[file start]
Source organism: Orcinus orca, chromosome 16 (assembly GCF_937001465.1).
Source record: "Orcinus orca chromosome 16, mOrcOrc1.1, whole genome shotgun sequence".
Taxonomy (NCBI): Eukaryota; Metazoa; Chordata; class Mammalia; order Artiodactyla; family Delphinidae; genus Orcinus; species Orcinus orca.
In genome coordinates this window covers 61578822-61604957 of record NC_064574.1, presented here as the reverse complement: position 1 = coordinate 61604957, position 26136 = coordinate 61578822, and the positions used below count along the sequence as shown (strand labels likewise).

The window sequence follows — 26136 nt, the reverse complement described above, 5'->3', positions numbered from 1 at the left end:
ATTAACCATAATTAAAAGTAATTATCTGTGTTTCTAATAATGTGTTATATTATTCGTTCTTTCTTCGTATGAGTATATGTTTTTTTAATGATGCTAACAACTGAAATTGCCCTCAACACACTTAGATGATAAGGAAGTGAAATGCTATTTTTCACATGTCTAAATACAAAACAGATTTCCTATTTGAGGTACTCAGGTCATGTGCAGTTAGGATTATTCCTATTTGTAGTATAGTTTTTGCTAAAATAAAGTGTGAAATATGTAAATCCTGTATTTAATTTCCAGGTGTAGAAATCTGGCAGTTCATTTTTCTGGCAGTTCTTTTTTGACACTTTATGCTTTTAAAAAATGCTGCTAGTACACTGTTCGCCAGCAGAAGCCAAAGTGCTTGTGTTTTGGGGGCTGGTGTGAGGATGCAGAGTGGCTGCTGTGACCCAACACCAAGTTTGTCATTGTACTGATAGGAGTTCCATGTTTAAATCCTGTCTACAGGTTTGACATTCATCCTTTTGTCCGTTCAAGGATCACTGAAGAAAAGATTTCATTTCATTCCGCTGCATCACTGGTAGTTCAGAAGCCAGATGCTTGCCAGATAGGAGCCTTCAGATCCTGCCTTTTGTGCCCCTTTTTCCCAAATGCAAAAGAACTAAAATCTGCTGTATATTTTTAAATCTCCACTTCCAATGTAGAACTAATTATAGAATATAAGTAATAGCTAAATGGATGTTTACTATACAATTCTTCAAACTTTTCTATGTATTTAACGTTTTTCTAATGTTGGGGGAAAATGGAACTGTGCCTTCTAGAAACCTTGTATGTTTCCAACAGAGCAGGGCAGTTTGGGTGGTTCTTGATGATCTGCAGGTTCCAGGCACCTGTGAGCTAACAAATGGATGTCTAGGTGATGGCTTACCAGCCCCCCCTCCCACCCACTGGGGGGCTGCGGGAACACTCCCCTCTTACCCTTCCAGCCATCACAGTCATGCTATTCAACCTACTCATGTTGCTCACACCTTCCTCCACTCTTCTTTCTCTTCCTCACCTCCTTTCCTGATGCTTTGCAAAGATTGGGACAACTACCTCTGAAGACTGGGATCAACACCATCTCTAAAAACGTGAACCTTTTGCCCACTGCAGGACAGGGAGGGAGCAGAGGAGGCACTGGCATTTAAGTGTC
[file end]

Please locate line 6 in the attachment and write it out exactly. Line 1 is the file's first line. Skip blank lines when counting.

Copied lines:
ATTAACCATAATTAAAAGTAATTATCTGTGTTTCTAATAATGTGTTATATTATTCGTTCTTTCTTCGTATGAGTATATGTTTTTTTAATGATGCTAACAACTGAAATTGCCCTCAACACACTTAGATGATAAGGAAGTGAAATGCTATTTTTCACATGTCTAAATACAAAACAGATTTCCTATTTGAGGTACTCAGGTCATGTGCAGTTAGGATTATTCCTATTTGTAGTATAGTTTTTGCTAAAATAAAGTGTGAAATATGTAAATCCTGTATTTAATTTCCAGGTGTAGAAATCTGGCAGTTCATTTTTCTGGCAGTTCTTTTTTGACACTTTATGCTTTTAAAAAATGCTGCTAGTACACTGTTCGCCAGCAGAAGCCAAAGTGCTTGTGTTTTGGGGGCTGGTGTGAGGATGCAGAGTGGCTGCTGTGACCCAACACCAAGTTTGTCATTGTACTGATAGGAGTTCCATGTTTAAATCCTGTCTACAGGTTTGACATTCATCCTTTTGTCCGTTCAAGGATCACTGAAGAAAAGATTTCATTTCATTCCGCTGCATCACTGGTAGTTCAGAAGCCAGATGCTTGCCAGATAGGAGCCTTCAGATCCTGCCTTTTGTGCCCCTTTTTCCCAAATGCAAAAGAACTAAAATCTGCTGTATATTTTTAAATCTCCACTTCCAATGTAGAACTAATTATAGAATATAAGTAATAGCTAAATGGATGTTTACTATACAATTCTTCAAACTTTTCTATGTATTTAACGTTTTTCTAATGTTGGGGGAAAATGGAACTGTGCCTTCTAGAAACCTTGTATGTTTCCAACAGAGCAGGGCAGTTTGGGTGGTTCTTGATGATCTGCAGGTTCCAGGCACCTGTGAGCTAACAAATGGATGTCTAGGTGATGGCTTACCAGCCCCCCCTCCCACCCACTGGGGGGCTGCGGGAACACTCCCCTCTTACCCTTCCAGCCATCACAGTCATGCTATTCAACCTACTCATGTTGCTCACACCTTCCTCCACTCTTCTTTCTCTTCCTCACCTCCTTTCCTGATGCTTTGCAAAGATTGGGACAACTACCTCTGAAGACTGGGATCAACACCATCTCTAAAAACGTGAACCTTTTGCCCACTGCAGGACAGGGAGGGAGCAGAGGAGGCACTGGCATTTAAGTGTC